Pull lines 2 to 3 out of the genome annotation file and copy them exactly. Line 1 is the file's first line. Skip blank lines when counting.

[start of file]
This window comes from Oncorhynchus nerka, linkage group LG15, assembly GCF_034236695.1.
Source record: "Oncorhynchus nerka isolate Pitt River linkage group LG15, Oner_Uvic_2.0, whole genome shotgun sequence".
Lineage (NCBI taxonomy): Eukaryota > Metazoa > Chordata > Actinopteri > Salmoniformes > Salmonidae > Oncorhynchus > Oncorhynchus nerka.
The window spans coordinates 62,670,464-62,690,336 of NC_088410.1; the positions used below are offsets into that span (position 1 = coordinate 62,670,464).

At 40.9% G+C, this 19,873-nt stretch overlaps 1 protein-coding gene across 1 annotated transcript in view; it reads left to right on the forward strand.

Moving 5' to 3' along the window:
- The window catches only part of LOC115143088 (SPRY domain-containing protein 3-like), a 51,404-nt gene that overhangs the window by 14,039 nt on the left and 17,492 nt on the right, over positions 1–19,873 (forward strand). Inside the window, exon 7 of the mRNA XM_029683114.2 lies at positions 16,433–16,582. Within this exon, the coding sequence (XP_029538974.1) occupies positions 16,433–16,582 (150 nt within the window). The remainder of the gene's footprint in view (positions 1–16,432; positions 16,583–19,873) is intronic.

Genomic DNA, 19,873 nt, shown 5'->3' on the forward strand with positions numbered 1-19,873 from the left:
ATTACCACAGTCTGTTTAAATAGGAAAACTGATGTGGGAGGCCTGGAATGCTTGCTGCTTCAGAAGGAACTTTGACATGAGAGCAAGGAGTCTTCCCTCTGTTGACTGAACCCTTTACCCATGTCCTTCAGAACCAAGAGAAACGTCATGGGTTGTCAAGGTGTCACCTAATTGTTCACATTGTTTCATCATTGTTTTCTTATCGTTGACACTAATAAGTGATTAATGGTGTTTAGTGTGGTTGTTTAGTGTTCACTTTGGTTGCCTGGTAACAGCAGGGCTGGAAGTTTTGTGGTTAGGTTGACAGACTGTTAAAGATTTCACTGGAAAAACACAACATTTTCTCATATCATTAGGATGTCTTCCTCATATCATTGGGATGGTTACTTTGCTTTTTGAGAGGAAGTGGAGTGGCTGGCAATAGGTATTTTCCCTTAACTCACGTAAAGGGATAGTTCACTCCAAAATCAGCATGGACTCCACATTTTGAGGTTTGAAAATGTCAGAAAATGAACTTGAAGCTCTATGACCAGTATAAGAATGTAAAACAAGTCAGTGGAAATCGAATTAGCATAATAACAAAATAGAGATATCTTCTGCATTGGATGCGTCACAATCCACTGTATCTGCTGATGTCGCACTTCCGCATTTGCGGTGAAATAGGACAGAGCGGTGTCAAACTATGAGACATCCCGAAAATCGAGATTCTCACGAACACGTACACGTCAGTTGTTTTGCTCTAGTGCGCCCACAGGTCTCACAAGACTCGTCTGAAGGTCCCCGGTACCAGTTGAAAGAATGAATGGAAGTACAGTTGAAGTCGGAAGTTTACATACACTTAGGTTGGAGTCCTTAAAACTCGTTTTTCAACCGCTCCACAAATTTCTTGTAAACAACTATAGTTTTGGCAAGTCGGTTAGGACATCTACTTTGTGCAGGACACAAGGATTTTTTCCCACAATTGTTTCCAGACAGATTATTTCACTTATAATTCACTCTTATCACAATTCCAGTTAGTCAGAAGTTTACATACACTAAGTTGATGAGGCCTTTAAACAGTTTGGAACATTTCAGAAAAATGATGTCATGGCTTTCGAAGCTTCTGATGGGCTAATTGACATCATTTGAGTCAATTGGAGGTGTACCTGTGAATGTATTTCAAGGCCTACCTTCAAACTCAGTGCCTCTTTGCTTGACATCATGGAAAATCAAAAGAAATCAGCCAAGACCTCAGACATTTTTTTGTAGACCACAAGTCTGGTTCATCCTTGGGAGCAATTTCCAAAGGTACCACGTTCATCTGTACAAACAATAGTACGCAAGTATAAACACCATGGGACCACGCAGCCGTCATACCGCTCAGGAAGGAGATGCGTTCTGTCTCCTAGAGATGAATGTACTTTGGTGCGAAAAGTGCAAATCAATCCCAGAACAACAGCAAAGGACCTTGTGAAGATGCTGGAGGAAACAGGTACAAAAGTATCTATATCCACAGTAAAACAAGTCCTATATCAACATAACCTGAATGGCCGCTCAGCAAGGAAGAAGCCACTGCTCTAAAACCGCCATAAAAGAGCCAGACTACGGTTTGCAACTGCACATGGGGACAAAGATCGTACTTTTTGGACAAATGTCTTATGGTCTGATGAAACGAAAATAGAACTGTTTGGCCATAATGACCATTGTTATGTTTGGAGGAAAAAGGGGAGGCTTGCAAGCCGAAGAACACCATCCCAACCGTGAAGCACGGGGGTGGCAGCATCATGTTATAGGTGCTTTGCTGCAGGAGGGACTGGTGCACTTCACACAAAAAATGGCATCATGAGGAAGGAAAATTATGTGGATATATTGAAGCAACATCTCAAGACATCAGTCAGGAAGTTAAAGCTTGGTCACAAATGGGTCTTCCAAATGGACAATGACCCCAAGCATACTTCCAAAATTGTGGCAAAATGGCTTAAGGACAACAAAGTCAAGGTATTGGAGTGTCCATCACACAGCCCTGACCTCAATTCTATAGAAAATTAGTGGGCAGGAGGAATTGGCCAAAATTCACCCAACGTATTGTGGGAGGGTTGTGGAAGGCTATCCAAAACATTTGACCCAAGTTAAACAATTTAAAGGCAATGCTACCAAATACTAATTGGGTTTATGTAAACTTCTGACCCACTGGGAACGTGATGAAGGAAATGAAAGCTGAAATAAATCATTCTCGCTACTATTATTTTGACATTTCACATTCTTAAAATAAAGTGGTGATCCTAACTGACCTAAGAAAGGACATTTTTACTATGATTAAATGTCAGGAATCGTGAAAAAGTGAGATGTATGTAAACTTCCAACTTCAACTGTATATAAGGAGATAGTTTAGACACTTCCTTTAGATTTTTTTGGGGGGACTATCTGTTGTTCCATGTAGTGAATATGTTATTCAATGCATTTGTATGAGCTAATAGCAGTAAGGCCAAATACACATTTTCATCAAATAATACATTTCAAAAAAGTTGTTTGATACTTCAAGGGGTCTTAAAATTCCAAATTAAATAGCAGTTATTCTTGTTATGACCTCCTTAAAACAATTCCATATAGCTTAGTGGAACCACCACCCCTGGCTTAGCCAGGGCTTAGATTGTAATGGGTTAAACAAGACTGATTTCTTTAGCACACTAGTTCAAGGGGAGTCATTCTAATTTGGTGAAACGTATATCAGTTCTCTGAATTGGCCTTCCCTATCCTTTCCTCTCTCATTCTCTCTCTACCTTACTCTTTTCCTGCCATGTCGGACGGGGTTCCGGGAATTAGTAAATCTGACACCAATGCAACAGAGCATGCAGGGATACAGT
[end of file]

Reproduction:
Source record: "Oncorhynchus nerka isolate Pitt River linkage group LG15, Oner_Uvic_2.0, whole genome shotgun sequence".
Lineage (NCBI taxonomy): Eukaryota > Metazoa > Chordata > Actinopteri > Salmoniformes > Salmonidae > Oncorhynchus > Oncorhynchus nerka.